Celebrating queerness, gender expression, and sexual diversity in the natural world

Celebrating queerness, gender expression, and sexual diversity in the natural world

Our shared planet is home to billions and billions of species. With this amount of diversity, it's no wonder that life takes on a variety of embodiments, gender expressions, family structures, and sexual strategies. What is surprising though, is that even many well-known species form relationships outside of what is commonly viewed as the reproduction-based "norm." In fact, queer behavior is quite common in the natural world! 

In the coniferous forests of northern Europe and Siberia, both male and female red squirrels participate in homosexual mating with multiple partners outside of breeding season. "Seasonal bisexuality," if you will. Bisexuality is also seen in red foxes throughout the Northern Hemisphere. Males have typically the same amount of female and male partners, whereas females are most commonly observed as same-sex-oriented. In some communities, as many as 95 percent of females do not reproduce in their lifetime. Bonobo apes are nearly all bisexual as well, with same-sex female relationships forming the core of their social hierarchy.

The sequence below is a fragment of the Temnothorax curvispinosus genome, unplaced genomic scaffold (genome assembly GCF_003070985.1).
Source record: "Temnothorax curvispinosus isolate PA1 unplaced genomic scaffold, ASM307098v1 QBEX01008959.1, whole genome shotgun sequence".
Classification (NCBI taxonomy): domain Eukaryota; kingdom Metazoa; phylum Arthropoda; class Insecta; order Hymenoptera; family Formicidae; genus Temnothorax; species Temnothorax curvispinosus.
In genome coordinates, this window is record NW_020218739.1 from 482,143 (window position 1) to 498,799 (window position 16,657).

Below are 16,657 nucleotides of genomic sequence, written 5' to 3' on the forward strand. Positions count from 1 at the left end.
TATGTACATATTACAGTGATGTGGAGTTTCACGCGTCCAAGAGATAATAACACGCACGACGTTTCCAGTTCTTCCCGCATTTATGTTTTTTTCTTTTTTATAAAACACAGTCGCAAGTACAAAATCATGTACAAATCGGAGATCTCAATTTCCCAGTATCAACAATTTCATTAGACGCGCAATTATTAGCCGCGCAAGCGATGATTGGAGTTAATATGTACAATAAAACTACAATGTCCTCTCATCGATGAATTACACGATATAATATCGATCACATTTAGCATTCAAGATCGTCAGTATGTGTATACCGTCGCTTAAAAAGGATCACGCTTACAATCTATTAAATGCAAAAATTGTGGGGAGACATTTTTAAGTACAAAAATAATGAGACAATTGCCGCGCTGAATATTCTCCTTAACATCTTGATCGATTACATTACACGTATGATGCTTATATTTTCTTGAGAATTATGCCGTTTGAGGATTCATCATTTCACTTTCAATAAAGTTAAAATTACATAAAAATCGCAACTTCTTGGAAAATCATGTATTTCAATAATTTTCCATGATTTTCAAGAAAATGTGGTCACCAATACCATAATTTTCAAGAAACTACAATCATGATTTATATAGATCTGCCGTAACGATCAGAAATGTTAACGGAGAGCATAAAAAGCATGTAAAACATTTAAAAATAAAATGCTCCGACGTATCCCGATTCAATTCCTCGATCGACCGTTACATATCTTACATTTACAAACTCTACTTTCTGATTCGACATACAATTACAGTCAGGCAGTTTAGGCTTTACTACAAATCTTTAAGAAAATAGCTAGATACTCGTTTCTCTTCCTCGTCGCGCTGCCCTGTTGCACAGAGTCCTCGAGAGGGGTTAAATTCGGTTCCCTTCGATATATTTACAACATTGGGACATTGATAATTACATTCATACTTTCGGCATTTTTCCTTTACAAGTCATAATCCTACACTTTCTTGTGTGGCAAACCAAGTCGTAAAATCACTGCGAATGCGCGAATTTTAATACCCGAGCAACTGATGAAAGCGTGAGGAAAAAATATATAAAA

Sex isn’t the main factor in some of nature’s strongest family bonds. Female grizzly bears often co-parent their young with  several other mothers. The cubs respond to their mothers’ aid and command equally. The same behavior is seen in giraffes. Nursery groups of calves are created so that adult females can rotate watch and have a moment to feed alone from the group. 

Gender expression is also fluid in the wild. Avocado trees switch back and forth between male and female reproductive parts within a 36 hour period. During the day, they open up pollen-producing flowers and by night they bloom pollen receiving buds. The striped parrotfish has five identified genders and transsexuality is so common in the species that it is considered bizarre when not observed. Over 23,000 forms of embodiment exist for fungi as do many forms of asexual and nonsexual reproduction methods between them. Sociologist Myra J.Hird proclaimed that, for mushrooms, "there are so many genders, so little time."

Bottlenose dolphins, flamingoes, and greylag geese all form life-lasting male partnerships, sometimes triads. Up to three-fourths of all male dolphins live in these same-sex relationships. Only about 20 percent of greylag geese do, however, these couples often assume high-ranking positions in the flock’s social structure. Male flamingoes parent together, incubating orphan eggs, hatching, and raising foster chicks. Parenting duties are shared evenly between the two or three adults. 

Many more species transcend the common concepts of sexuality, gender expression, kinship, societal and family structure. These examples affirm a world that does not fit into neat categories, but one that is forever evolving and beautiful in its diversity. They also demonstrate that far too often our human ways of viewing the world are not wide enough. Understanding and appreciating queer ecology allows us to expand our ideas of what it is to build relationships, live, and love on this planet. 

Let's celebrate the diversity of our wild, beautiful planet!

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